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  1. #1
    Join Date
    Nov 2017
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    Geelong, Australia
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    Default Swing gantry for the workshop

    A project that has been on "the list" for a while has been some sort of gantry to service the lathe. The downside of having a slightly larger lathe is that the chucks are also larger, and at over 25kg there's plenty of potential for injury and damage when trying to change them.
    I'd planned just to make some sort of rail that went from the lathe out into the workshop a metre or so, but with the mill and workbench in the same area it made more sense to build a swing style gantry that will cover the lot.

    I've already got a few metres of round tube gantry rail and an Altrac trolley that I picked up used a while back - so will use that for the rail.
    https://www.bomac.com.au/altrac-products/trolleys

    Plan is to attach that rail to a pipe upright and support it from the top with a stay. Rail will be at the top of the shed wall height, and the stay will be almost at the peak of roof.
    Bearings top and bottom to allow the whole assembly to rotate. Bottom will be on a plate bolted to the floor. Top will be tied back to the existing column that's attached to the pipe roof truss. Unlikely I'll need to lift anything more than about 50kgs with it so a dynamic test with 100kgs (ie me bouncing on the end of it) should be sufficient for a load test.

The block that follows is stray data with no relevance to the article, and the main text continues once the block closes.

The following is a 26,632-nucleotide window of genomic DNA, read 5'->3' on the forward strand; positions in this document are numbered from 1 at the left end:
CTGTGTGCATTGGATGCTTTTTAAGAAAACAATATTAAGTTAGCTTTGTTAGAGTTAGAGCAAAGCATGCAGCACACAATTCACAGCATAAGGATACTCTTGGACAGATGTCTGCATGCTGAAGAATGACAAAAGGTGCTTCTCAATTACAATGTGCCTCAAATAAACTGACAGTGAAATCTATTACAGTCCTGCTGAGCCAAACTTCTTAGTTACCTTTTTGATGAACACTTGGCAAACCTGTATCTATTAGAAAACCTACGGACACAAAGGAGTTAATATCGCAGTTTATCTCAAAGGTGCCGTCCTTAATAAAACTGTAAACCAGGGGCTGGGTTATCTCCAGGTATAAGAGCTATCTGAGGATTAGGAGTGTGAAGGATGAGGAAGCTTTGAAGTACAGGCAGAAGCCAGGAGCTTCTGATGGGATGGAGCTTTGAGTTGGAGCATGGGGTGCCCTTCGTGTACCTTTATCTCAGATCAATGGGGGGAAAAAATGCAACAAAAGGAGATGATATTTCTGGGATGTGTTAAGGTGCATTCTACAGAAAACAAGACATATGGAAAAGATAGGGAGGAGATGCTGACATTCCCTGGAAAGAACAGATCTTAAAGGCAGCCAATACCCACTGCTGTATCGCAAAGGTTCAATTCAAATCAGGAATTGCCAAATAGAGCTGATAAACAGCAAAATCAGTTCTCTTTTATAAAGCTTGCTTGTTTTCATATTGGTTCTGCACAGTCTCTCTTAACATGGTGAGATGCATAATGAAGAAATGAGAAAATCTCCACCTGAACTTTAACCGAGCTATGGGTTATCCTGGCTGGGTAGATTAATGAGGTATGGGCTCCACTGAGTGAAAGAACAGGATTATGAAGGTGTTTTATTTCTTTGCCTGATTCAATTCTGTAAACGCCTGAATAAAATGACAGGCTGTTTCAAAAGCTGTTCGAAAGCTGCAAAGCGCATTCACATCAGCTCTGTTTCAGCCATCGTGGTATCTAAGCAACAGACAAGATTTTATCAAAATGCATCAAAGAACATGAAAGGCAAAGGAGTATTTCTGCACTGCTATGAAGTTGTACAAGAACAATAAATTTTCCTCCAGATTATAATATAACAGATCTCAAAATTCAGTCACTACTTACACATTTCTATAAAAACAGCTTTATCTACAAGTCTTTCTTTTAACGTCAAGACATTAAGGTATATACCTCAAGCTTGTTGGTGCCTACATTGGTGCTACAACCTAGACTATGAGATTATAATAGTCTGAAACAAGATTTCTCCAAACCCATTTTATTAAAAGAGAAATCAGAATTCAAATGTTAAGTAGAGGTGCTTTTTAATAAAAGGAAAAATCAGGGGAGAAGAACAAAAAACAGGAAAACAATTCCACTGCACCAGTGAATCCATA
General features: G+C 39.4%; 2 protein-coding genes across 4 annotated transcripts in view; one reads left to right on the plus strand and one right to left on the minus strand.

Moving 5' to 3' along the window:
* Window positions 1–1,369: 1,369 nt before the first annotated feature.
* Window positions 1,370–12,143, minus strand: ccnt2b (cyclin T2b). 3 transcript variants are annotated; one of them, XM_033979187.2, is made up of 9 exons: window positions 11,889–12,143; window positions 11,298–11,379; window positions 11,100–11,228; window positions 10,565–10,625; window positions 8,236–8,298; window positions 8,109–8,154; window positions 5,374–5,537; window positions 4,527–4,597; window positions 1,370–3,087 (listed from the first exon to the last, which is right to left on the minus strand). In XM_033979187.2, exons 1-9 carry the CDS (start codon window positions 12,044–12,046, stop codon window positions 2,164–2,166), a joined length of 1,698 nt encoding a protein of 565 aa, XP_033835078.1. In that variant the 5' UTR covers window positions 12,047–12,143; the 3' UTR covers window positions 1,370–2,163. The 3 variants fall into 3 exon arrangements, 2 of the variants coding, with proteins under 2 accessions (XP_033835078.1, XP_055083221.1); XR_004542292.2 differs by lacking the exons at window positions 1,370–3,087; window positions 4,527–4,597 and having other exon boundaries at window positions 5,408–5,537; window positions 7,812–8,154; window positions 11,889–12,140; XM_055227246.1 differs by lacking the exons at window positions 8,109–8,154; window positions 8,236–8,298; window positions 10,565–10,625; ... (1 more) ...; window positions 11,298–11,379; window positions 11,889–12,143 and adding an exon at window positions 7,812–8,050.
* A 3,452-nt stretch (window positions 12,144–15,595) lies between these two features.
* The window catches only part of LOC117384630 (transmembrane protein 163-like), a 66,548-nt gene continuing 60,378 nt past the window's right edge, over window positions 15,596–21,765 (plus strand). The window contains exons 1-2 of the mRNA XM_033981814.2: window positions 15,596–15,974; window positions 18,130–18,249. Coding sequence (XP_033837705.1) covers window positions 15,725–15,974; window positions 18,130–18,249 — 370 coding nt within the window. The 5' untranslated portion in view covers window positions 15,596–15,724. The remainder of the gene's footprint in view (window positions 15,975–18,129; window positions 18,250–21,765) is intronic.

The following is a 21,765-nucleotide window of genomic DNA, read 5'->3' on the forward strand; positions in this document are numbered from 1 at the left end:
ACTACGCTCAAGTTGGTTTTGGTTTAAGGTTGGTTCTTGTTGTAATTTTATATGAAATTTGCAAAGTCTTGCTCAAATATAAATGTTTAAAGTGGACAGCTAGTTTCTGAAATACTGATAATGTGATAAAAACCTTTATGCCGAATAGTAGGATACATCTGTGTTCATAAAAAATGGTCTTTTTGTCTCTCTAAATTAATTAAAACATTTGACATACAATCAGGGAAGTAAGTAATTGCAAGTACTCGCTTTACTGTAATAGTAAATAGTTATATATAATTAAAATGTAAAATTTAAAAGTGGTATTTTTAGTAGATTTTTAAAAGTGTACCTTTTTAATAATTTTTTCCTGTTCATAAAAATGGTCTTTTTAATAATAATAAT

Concept.png

    Before the whole COVID lockdown I picked up a piece of 80NB pipe for the upright.
    Dug out a suitable size tapered roller bearing from the junk box, and some bits of scrap steel to make a housing and spindle.
    Grabbed an old falcon front hub seal to keep the swarf and grandkids out of the bearing, and headed to the lathe.

    Spindle to take the bearing and seal.


    Seal and bearing installed in the housing


    Housing installed in the pipe, and spindle in place



    To be continued.....

    Steve

  2. #2
    Join Date
    Apr 2018
    Location
    Drouin Vic
    Posts
    310

    Default

    Good plan Steve, I have a swing gantry of very similar style that covers my lathe, mill and shaper, I spotted the gantry on it's way to scrap from a local servo that was being renovated. I used one of those cheap chicom hoists. It takes the back strain out of mounting everything like chucks, dividing head, rotary table, shaper vise etc. Annoyingly, I lined mine up with the column of the shed without checking it for plumb, it is quite a way off so the swing of the gantry is not level. Fixing that is on the list.

  3. #3
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    Nov 2017